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Mixed Reef: Tips and Tricks of Soldering

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Do you have the acro "red bugs" or flat worms  

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  1. 1. Do you have the acro "red bugs" or flat worms

    • I have the acro "red bugs"
    • I have the red or brown flatworms
    • I have both the acro bugs and flatworms!
    • I have none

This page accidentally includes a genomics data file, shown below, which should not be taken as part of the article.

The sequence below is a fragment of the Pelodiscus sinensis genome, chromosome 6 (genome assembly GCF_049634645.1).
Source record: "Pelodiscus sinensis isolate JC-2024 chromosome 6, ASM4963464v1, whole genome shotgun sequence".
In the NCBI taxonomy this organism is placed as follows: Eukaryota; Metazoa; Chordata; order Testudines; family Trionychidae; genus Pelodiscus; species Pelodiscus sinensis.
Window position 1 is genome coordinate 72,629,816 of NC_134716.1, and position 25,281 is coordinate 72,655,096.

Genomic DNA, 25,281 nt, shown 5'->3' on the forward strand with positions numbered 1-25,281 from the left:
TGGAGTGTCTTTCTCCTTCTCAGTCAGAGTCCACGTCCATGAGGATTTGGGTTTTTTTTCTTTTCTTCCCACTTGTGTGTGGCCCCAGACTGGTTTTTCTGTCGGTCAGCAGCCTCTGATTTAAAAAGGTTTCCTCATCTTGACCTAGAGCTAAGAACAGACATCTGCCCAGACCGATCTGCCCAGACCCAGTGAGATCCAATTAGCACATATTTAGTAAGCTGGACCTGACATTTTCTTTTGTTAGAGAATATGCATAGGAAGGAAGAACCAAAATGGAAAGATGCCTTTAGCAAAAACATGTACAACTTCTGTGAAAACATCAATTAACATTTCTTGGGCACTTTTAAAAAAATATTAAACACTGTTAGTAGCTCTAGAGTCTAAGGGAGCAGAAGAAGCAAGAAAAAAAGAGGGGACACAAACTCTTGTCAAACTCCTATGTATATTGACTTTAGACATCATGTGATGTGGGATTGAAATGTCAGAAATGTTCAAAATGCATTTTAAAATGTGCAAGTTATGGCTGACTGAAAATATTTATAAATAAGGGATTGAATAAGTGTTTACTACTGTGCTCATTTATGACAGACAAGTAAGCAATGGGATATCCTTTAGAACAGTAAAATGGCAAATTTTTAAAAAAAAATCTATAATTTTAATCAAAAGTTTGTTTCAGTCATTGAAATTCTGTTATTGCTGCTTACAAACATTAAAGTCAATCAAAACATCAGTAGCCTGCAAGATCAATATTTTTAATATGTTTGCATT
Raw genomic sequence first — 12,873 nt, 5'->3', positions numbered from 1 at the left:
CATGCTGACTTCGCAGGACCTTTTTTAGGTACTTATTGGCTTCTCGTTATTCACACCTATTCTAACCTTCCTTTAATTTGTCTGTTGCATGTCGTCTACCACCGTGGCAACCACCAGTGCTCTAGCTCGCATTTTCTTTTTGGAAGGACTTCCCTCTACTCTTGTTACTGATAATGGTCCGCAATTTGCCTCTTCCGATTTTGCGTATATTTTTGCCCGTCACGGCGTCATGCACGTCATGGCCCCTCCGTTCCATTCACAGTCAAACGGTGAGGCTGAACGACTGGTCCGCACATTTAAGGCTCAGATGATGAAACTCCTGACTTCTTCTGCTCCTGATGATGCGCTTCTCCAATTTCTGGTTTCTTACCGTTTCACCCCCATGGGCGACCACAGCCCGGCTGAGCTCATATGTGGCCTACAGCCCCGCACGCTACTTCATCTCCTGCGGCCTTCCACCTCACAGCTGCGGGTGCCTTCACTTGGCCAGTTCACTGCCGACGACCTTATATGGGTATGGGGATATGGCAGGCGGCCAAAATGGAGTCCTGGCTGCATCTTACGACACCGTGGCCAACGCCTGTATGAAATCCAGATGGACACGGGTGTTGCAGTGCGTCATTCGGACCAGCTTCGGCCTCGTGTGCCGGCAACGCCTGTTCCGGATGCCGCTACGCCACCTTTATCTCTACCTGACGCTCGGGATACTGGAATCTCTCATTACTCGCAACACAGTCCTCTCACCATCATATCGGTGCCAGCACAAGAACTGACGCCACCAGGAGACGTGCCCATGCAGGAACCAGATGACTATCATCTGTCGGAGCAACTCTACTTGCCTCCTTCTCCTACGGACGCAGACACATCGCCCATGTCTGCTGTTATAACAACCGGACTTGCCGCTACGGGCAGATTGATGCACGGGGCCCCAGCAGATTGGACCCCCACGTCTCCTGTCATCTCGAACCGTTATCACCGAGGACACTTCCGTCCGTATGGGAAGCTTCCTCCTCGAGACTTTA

Unless you have been living in your own cryptic refugium, it is unlikely that you have missed the impact that LEDs and other electronic DIY projects have made upon the hobby. Perhaps you have considered trying one of these projects, but are a little intimidated by soldering? Well, I am here to say that soldering is easily accomplished by a few simple techniques and inexpensive equipment. You can do it!To achieve a great solder joint you need to know a few things about what solder is... so, what is solder? Solder is a low melting point metal that is used to metalurgically bond metallic surfaces. In order to achieve proper bonding, the joint must be made on clean and un-oxidized metal surfaces. This is where flux comes into the picture. Flux removes the layer of oxidation that occurs on most metals so the liquid solder can adequately flow into the joint and make a good metal to metal connection.What do you need?The picture below shows everything that you need to make great solder joints on your projects:gallery_2632346_867_17060.jpgSoldering iron: For the joints that I made in this article, I used a variable wattage soldering iron. The variable wattage feature is nice, but not necessary. In general, any handheld soldering iron (not the "gun" type) around 25-50 watts will work for smaller electronics projects. However, if you are going to be doing a lot of soldering (especially if you will be working with sensitive semiconductor components), I recommend getting a soldering iron with a temperature controlled tip. In most single-wattage soldering irons, the tip temperature continues to rise until a loss/input equalibrium is reached (sometimes >1300F); this is fine for most work with wires and electrical components, but can damage semiconductor based components very quickly. For most projects, a small, bladed tip like the one shown below will work well; however, if you are doing fine electronic work on a printed circiut (PC) board, switching to a pointed tip will better suit your needs. Finally, ensure that the soldering iron comes with a stand and USE IT! The tip is 650F+ which can very easily burn you, your counter top or the floor; using a stand will minimize the chance of burning you or your stuff. These range in price from $15-150 and can be found many places. Desk clamp: Having an extra hand is usually the most difficult part of soldering, these help a great deal. I found this one for $15 at Radio Shack.Isopropyl alcohol: Cleanliness is THE most important thing to getting a good solder joint, clean everything before and after you solder. Skin oils from your fingers can interfere with getting a good solder joint and flux is corrosive which can degrade your solder joints over time. Rubbing alcohol >90% isopropyl is ok, just check the ingredients to verify the rest is water and it does not contain oil since some rubbing alcohol does.Solder: There are two main choices here: 60/40 or 63/37. This is the lead/tin ratio of the solder mix. Without getting too technical I recommend that you get the 63/37 because the transition from a liquid to a solid occurs at a single point meaning there is less of a chance that a crack will occur while the solder is cooling and transitions from liquid to solid. Also, the 0.032 thickness (the smaller one) is more than adequate for most small project needs. Silver and lead-free solders are safer (from a hazardous material point of view), but are more difficult to work with. Silver solders melt at a higher temperature which presents a higher risk of heat damage to components and lead-free solders have a larger plastic region between the liquid and solid state which results in higher risk of cracks. If you have a specific reason to use one of these alternative solders (perhaps you are soldering on something that you may want to lick?), understand the weaknesses and use it. But otherwise, go with a flux core 63/37 lead based solder.Flux: Make your life easier and get flux cored solder. It works well and is the least messy type. Keep in mind, though, flux is corrosive, clean it off when you are done. That being said using a separate flux almost guarantees great wetting action, but it will make a big mess to clean up.Misc stuff: Alligator clips for heat sinks, de-soldering braid for poor joint repair, rolled up and taped paper towel to replace the useless sponge that comes with most soldering irons that is used to wipe oxidation from the tip of your soldering iron (I find that using the paper towel you do not need to moisten it since it becomes a disposable tool), hair dryer or heat gun to shrink the heat shrink, masking tape to hold things in place, hobby brushes with the bristles cut short for cleaning and applying isopropyl alcohol.Preparing the soldering iron:The tip of the soldering iron needs to be clean, covered with solder, and shiny. To accomplish this, plug in the soldering iron to get it hot. Once hot, cover it with solder and wipe it off with your rolled up paper towel (throw away that useless sponge that come with the soldering iron!!!). Immediately prior to using the soldering iron, wipe the end with your rolled up paper towl so that it looks like this each time you use it:gallery_2632346_867_24427.jpgTinning:Tinning adds a small amount of solder to the lead that you plan on connecting prior to connecting it. This does three things, it keeps individual strands of a wire together so you can easily wrap the leads, it makes it "sticky" when you solder and it minimizes both the heat input and the solder that you need to use when you are on the component (which is likely to be more heat sensitive than the wire). To tin, wrap some solder around the index finger on the hand that you will hold the lead with, apply heat to the lead for 1-3 seconds (time depends on the wattage of your soldering iron, but NEVER apply heat for longer than about 10 seconds to a wire or 6 seconds to a electronic component). Then apply solder, the solder should not wick underneath the insulation on the wire. You should apply enough solder to cover all of the bare wire, but not enough to prevent you from being able to pick out individual wire strands beneath the solder. To help prevent wicking of solder below the insulation, you can clamp an alligator clip to the bare wire up next to the insulation. gallery_2632346_867_10505.jpgWire to wire connection:Once both leads are tinned, make a hook on both wires and thread a piece of heat shrink onto one of the wires then clamp one of the leads into your desk clamp. gallery_2632346_867_2733.jpgApply heat to BOTH wires at the same time, apply solder, remove the solder, remove the heat (work in a well ventilated area and use a face mask or hold your breath so you do not inhale the smoke because it contains lead oxide and can result in lead poisoning, more info on the hazards of lead poisoning can be found here). gallery_2632346_867_2474.jpgYou should apply enough solder to make a solid joint, but the shape of the wires should be visible beneath the solder:gallery_2632346_867_13432.jpgClean the joint with isopropyl alcohol. Cleaning can be performed by covering the joint with a paper towl and applying isopropyl alcohol to the paper towl, then blot at the joint through the paper towel using the hobby brush. Visually inspect the joint to ensure it is clean and shiny. Finally, move the heat shrink over the joint and apply heated air from a hair dryer or heat gun to cover the joint:gallery_2632346_867_4142.jpgAnd there it is! Easy, right?PC board or starboard:Soldering to a PC board or starboard is very similar, but the risk of heat damage to components is much more. Use an alligator clip whenever you can as a heat sink (it is under the board and not visible in this picture). Solid leads from electronic components do not need to be tinned and should be restrained such that the lead protrudes through the center of the board. Using masking take to hold components in place before soldering them (just don't forget to clean the residue off when finished!) helps with this. Note: many preprinted PC boards similar to that shown in the picture below are heavily oxidized when procured, using a fine grade steel wool (e.g., 0000) to lightly sand the board will help significantly to achieve proper wetting action. Here is a sample picture (it doesn't take very much solder on a board!):gallery_2632346_867_15296.jpgThe bad, and ugly:This a picture shows some poor solder joints:gallery_2632346_867_5798.jpgThe joint on the left uses too much solder, is cracked, dull in appearance and shows heat damage on the board. The joint on the right does not have enough solder and shows poor wetting action (dirty joint).In review:Prepare the soldering iron, clean everything, apply heat, add solder, remove solder, remove heat, clean, done. This cycle should always take less than 10 seconds for wires and 6 seconds for PC boards (or LEDs), but will usually take 1-3 seconds. Clean the flux off and the joint should be shiny, show good wetting action and the outline of the components should be visible underneath the solder. Did I mention you need to clean it? A great solder joint is achieved 95% by cleaning and preparation and 5% by actually laying solder down.A poor solder is dull, cracked or shows poor wetting action. If you do get a poor solder, don't fret too much, you just need to remember a couple of things: minimize heat input by allowing the parts to completely cool before attempting repair, remove the solder by applying heat through the de-soldering braid (wicking action will draw most of the solder into the braid), and remove the component. Clean everything, ensure it is completely cooled and try again. Any Questions?